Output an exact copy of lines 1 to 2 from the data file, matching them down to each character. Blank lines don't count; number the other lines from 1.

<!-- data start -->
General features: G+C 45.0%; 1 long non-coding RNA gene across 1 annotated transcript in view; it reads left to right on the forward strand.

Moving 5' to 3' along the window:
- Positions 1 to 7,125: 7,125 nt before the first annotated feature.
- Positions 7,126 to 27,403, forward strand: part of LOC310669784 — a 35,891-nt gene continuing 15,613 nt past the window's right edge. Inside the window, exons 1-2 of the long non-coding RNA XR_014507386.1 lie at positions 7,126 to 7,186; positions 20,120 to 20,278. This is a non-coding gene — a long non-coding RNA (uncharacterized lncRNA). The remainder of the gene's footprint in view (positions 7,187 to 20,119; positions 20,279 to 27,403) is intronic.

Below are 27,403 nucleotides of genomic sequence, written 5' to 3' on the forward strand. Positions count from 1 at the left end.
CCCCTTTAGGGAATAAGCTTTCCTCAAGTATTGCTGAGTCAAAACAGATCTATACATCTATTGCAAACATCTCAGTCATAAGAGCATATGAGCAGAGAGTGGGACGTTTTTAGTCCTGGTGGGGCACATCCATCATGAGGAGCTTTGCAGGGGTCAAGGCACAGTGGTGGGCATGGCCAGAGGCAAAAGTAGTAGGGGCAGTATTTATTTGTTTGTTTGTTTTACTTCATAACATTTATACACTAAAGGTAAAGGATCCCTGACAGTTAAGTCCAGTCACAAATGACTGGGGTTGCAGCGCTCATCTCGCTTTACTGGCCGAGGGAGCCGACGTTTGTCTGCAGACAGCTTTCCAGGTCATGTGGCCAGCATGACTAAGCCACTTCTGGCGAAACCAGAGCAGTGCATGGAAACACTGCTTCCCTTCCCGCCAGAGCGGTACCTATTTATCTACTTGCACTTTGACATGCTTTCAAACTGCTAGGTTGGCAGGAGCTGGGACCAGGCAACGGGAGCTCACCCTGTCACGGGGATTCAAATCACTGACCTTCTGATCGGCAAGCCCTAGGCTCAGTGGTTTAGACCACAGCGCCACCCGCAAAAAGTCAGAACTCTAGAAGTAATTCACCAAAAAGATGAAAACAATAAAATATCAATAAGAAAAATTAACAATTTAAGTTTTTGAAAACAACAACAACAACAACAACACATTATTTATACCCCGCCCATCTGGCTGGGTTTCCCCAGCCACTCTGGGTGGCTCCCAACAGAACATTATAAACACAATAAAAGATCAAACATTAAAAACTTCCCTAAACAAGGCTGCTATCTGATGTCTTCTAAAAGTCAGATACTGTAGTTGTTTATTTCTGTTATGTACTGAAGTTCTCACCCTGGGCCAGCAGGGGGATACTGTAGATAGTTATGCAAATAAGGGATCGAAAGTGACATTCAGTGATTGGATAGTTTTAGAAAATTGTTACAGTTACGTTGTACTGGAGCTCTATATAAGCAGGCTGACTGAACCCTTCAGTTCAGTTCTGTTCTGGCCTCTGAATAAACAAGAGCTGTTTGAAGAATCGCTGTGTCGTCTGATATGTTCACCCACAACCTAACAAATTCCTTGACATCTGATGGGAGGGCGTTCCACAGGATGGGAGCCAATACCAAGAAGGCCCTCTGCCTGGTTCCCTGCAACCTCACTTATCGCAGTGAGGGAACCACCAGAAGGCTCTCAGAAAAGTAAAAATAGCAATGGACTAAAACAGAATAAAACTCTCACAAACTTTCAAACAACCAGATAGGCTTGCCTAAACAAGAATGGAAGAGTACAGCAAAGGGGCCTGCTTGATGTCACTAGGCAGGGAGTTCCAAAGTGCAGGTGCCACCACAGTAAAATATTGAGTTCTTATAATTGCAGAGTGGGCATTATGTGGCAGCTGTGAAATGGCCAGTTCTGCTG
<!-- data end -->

General features: G+C 45.0%; 1 long non-coding RNA gene across 1 annotated transcript in view; it reads left to right on the forward strand.

Moving 5' to 3' along the window: